BeehiveBy beehive.govt.nz
    2 days ago
  • New Zealand remembers Sir Peter Snell
    New Zealand is today remembering one of our true sporting heroes, triple Olympic gold medal winner Sir Peter Snell. “He was a legend, here and around the world,” Prime Minister Jacinda Ardern said. “Our thoughts are with Sir Peter’s wife Miki and their family.” “Sir Peter is recognised as New ...
    BeehiveBy beehive.govt.nz
    2 days ago
  • PM congratulates Boris Johnson on election victory
    Prime Minister Jacinda Ardern has congratulated United Kingdom Prime Minister Boris Johnson on his election victory.  “New Zealand and the United Kingdom are close friends and despite our distance we are strongly connected by our history and people,” Jacinda Ardern said.  “I look forward to continuing to work with Prime ...
    BeehiveBy beehive.govt.nz
    3 days ago
  • Building a platform for the future of rail
    The Government has released its long term vision for a sustainable 21st Century rail network that gets our cities moving, connects our regions and gets more freight off the roads.   Deputy Prime Minister and State Owned Enterprises Minister Winston Peters said the Government is committed to rebuilding New Zealand’s ...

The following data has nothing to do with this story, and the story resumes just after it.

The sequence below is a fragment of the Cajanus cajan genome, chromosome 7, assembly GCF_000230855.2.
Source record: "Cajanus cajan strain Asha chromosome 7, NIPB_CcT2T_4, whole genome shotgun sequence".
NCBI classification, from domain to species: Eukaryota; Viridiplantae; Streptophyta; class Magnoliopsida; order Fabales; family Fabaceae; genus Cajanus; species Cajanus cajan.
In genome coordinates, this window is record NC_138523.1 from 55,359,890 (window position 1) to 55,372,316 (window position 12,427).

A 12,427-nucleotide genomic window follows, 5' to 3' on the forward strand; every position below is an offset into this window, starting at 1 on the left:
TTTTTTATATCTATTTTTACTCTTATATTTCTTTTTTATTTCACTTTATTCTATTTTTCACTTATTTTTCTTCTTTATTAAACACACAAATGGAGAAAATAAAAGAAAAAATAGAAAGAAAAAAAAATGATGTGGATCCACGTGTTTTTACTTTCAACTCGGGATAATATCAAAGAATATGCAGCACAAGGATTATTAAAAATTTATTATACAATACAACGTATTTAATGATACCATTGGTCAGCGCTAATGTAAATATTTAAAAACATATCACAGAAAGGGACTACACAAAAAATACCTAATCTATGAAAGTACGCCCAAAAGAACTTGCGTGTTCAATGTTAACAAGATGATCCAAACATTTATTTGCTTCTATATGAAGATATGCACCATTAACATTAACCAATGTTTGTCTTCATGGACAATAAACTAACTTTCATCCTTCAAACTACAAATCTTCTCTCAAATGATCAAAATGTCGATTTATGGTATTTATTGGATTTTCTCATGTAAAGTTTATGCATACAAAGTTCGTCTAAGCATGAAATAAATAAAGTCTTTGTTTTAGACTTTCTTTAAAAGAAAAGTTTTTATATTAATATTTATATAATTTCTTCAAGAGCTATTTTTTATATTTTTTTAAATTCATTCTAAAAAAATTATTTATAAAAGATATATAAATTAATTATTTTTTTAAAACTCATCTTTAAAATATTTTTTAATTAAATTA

BeehiveBy beehive.govt.nz
    3 days ago
  • Prime Minister statement Whakaari White Island recovery operation
    I want to start by acknowledging the families who have experienced such grief and such loss since the extraordinary tragedy on Monday. Today was all about reuniting them with their loved ones. We've just come from the airport where many of them were gathered and in amongst what you can ...
    BeehiveBy beehive.govt.nz
    3 days ago
  • New Zealand medical specialists to provide further support to Samoa
    Foreign Minister Winston Peters today announced further support for Samoa’s longer term needs as it continues to respond to a devastating measles epidemic. “Samoa’s health system has experienced massive strain in the wake of the measles epidemic. The volume of patients needing care during this outbreak, and the number of ...
    BeehiveBy beehive.govt.nz
    3 days ago
  • Discounted electric-bikes offered to public sector workers
    Discounted electric bikes will be offered up to public sector staff across the country as part of the Government’s work to reduce transport emissions and support healthier transport options.  Associate Minister of Transport Julie Anne Genter officially launched the new initiative at Wellington Hospital today.  “The Government has negotiated bulk-purchase ...
    BeehiveBy beehive.govt.nz
    3 days ago
  • Australia and New Zealand confirm joint bid for FIFA Women’s World Cup
    The Australian and New Zealand Governments today launch an historic joint bid to bring the FIFA Women’s World Cup to the Southern Hemisphere for the first time. Australian Minister for Youth and Sport, Richard Colbeck and New Zealand Minister for Sport and Recreation Grant Robertson will announce the bold campaign, ...
    BeehiveBy beehive.govt.nz
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  • Blackwater gold mine gets PGF boost